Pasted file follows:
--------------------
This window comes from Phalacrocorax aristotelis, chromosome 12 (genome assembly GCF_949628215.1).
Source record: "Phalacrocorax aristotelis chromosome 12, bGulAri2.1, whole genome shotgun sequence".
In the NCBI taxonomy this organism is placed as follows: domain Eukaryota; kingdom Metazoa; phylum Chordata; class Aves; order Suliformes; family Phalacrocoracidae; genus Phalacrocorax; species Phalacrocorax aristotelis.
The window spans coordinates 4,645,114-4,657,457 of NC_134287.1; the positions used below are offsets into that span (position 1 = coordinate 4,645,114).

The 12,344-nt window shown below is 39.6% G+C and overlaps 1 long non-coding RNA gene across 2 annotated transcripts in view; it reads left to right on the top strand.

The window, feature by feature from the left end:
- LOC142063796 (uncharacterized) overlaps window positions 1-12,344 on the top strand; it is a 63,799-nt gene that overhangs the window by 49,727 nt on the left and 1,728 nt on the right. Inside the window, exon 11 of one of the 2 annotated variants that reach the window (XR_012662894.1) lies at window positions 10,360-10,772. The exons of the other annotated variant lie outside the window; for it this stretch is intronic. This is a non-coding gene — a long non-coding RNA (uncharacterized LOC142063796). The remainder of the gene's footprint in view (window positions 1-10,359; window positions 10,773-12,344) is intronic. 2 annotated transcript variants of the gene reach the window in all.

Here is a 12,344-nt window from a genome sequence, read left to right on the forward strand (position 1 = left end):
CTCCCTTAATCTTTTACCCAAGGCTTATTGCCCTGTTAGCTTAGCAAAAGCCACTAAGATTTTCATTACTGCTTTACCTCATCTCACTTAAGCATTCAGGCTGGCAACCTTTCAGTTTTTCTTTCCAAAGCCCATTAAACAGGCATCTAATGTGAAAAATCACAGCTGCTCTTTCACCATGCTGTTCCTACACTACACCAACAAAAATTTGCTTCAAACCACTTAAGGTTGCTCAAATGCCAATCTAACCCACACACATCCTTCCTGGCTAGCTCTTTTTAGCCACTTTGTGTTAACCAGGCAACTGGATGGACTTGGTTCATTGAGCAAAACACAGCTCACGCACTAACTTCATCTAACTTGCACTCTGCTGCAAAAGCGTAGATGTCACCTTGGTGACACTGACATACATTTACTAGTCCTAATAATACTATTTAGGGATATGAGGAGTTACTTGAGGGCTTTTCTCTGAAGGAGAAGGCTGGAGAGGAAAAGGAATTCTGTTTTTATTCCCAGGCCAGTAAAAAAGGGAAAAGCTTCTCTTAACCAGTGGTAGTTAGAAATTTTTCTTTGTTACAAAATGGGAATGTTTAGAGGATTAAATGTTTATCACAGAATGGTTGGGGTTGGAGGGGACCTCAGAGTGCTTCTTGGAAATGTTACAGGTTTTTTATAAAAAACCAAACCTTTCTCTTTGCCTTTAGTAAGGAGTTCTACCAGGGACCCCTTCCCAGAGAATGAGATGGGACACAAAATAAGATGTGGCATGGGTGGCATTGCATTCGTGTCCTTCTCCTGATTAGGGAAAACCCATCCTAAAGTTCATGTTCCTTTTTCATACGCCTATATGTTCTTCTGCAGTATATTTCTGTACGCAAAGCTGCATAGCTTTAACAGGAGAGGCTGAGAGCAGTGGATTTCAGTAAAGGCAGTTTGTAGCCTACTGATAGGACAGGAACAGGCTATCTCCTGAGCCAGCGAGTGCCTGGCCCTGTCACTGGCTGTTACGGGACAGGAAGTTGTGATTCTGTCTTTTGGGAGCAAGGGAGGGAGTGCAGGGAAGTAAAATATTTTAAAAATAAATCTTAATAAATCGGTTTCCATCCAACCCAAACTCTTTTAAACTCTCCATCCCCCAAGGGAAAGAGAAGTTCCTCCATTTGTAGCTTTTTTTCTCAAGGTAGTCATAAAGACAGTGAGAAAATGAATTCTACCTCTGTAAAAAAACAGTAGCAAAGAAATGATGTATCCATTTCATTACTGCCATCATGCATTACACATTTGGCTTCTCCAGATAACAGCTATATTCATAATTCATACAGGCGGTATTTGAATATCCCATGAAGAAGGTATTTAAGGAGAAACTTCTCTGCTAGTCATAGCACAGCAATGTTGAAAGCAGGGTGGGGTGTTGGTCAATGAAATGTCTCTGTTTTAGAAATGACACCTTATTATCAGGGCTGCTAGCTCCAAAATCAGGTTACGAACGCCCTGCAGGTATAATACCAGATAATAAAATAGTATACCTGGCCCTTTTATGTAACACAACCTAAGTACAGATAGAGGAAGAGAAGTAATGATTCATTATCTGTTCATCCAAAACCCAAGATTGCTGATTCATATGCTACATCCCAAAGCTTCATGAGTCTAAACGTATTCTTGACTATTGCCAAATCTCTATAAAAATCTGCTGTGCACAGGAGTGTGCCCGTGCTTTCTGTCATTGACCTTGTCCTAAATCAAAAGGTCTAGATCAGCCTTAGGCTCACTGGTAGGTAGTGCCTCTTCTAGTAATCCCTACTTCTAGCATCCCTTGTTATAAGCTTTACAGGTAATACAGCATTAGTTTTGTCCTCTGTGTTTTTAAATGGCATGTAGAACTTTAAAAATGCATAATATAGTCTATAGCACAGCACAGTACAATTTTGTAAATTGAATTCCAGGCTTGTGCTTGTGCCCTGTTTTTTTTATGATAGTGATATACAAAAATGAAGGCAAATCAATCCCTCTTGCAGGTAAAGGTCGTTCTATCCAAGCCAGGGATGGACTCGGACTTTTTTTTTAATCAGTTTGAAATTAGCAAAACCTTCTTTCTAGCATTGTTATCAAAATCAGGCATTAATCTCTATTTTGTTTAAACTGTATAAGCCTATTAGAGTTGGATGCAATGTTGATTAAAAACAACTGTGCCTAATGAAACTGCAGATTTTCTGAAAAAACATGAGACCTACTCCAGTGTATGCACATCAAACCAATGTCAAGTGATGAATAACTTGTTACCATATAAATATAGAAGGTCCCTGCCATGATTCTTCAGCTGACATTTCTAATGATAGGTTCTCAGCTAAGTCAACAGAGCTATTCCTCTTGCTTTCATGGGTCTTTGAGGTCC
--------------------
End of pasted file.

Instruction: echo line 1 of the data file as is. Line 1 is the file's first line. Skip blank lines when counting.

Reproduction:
This window comes from Phalacrocorax aristotelis, chromosome 12 (genome assembly GCF_949628215.1).